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guilt

We love trying to guess how our dogs think and feel. With their expressive faces and expansive body language, dogs manage to communicate a wide range of emotions to their humans. However, we don’t always interpret them correctly. One of the most common examples of this is guilt.

What’s That Guilty Look For?

You’ve probably come across your dog after he’s done something naughty, like peeing in the house or shredding your favorite pair of socks. His body language seems to radiate guilt. However, veterinary experts generally agree that this is a classic case of anthropomorphism (the attribution of human characteristics or behavior to an animal).

A 2009 study examined “guilty” canine expressions. Researchers observed misbehaving dogs and their owners under several sets of circumstances and discovered that dogs tended to display “guilty” behavior more frequently when their owners scolded them than when the owners remained neutral.

Guilt or Fear?

When we say a dog looks guilty, we usually mean he displays some or all of the following behaviors or signs:

  • Tucked tail
  • Visible whites of the eyes
  • Cowering posture
  • Yawning
  • Licking
  • Flattened ears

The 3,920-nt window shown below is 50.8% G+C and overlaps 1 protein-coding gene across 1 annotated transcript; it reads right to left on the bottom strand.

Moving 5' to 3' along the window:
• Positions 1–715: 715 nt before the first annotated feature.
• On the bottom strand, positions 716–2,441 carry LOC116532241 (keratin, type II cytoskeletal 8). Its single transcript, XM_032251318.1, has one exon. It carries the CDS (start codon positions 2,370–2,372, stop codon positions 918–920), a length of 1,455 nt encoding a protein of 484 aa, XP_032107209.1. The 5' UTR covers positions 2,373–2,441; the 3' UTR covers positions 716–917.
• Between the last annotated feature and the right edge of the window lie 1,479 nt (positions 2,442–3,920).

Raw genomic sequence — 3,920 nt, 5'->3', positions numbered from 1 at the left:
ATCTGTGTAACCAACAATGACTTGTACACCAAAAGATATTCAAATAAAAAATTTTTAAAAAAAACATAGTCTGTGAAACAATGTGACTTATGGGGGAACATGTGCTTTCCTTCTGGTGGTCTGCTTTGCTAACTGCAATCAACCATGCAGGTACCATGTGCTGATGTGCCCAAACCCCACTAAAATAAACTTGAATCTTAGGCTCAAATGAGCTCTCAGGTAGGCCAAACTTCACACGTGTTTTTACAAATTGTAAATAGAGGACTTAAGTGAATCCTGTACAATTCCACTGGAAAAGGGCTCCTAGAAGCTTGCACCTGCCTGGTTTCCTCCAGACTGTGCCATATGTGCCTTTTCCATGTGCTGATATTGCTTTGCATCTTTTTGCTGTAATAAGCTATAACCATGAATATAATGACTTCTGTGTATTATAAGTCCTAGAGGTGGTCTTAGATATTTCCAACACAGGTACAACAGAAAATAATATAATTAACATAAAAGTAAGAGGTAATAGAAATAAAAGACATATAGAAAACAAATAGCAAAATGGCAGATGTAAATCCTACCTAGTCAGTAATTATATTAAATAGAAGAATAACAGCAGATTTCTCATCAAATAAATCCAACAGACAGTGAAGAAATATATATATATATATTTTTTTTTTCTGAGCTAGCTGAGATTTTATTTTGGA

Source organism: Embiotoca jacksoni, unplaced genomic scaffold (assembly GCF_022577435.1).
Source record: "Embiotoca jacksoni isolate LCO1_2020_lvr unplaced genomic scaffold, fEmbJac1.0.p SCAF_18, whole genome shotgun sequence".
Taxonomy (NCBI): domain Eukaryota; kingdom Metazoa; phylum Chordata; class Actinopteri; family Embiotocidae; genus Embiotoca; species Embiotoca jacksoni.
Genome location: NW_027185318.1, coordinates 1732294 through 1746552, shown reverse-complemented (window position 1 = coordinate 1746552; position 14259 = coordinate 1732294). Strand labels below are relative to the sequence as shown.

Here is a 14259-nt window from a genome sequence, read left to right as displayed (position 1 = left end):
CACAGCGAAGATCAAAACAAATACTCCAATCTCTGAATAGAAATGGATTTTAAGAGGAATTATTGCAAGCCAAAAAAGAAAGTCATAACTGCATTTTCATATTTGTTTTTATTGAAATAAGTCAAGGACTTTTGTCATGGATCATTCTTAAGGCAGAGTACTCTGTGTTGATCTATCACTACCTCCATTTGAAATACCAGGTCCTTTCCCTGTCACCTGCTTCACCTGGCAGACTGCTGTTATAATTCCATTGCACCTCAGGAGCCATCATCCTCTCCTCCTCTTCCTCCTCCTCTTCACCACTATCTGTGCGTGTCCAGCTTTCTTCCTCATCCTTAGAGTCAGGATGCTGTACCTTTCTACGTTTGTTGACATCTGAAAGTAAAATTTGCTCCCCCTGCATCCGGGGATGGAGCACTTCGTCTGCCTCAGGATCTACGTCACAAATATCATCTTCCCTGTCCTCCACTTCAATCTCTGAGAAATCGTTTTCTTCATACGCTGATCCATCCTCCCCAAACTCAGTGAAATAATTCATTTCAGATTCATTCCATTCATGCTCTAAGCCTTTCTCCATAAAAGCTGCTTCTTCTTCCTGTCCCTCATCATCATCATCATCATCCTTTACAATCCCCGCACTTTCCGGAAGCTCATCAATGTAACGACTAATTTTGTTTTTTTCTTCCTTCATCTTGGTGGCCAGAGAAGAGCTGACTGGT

These are all expressions of fear and stress in dogs. While these behaviors could also conceivably communicate a feeling like guilt, it does pose a dilemma for researchers.

Guilt is a complex concept. It requires an understanding of cause and effect in relation to time, which is difficult to prove. Dogs don’t talk about how they feel using words, so we don’t know what they think about while they wait for us to come home and discover a chewed table leg.

We do know dogs experience fear and stress, because these biological responses can be measured. This makes it far more likely that your dog’s “guilty” behavior is an attempt to appease you, rather than guilt over his actions.

Dogs Know When You’re Upset With Them

Dogs might not know when they’ve done something naughty, but they certainly know when you are upset with them. Your dog picks up on your body language the moment you walk in the door. Scolding, pointing, or focusing your full attention on your canine companion in a stressful manner communicates your displeasure. Your dog responds with an appeasing behavior, like cowering, as a way of asking for forgiveness.

Poking fun at a “guilty” dog in an amusing photo is one thing, but misunderstanding guilt can lead to problems. Experts agree that practices like rubbing your dog’s nose in pee during house-training don’t work and can actually backfire. Punishing a dog after the fact is ineffective and can unnecessarily stress him out. Instead, figure out how to prevent situations that lead to naughty behavior in the first place.

 

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